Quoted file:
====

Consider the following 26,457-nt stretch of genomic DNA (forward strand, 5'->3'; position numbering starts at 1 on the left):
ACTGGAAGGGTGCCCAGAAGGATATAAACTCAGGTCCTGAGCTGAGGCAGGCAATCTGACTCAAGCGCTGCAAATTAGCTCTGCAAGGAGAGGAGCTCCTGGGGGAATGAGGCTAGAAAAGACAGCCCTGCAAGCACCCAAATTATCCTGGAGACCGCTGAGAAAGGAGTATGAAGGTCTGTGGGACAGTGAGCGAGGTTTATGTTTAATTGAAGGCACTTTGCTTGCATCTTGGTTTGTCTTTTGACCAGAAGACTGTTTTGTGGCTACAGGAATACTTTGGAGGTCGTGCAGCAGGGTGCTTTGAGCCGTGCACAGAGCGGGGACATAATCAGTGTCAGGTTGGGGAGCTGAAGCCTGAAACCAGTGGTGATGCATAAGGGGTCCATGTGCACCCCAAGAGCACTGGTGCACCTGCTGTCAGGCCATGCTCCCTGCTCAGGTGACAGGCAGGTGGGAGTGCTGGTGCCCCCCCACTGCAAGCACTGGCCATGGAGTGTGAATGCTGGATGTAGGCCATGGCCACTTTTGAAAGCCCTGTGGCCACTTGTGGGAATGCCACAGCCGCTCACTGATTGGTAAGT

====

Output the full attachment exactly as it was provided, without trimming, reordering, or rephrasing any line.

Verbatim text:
Consider the following 26,457-nt stretch of genomic DNA (forward strand, 5'->3'; position numbering starts at 1 on the left):
ACTGGAAGGGTGCCCAGAAGGATATAAACTCAGGTCCTGAGCTGAGGCAGGCAATCTGACTCAAGCGCTGCAAATTAGCTCTGCAAGGAGAGGAGCTCCTGGGGGAATGAGGCTAGAAAAGACAGCCCTGCAAGCACCCAAATTATCCTGGAGACCGCTGAGAAAGGAGTATGAAGGTCTGTGGGACAGTGAGCGAGGTTTATGTTTAATTGAAGGCACTTTGCTTGCATCTTGGTTTGTCTTTTGACCAGAAGACTGTTTTGTGGCTACAGGAATACTTTGGAGGTCGTGCAGCAGGGTGCTTTGAGCCGTGCACAGAGCGGGGACATAATCAGTGTCAGGTTGGGGAGCTGAAGCCTGAAACCAGTGGTGATGCATAAGGGGTCCATGTGCACCCCAAGAGCACTGGTGCACCTGCTGTCAGGCCATGCTCCCTGCTCAGGTGACAGGCAGGTGGGAGTGCTGGTGCCCCCCCACTGCAAGCACTGGCCATGGAGTGTGAATGCTGGATGTAGGCCATGGCCACTTTTGAAAGCCCTGTGGCCACTTGTGGGAATGCCACAGCCGCTCACTGATTGGTAAGT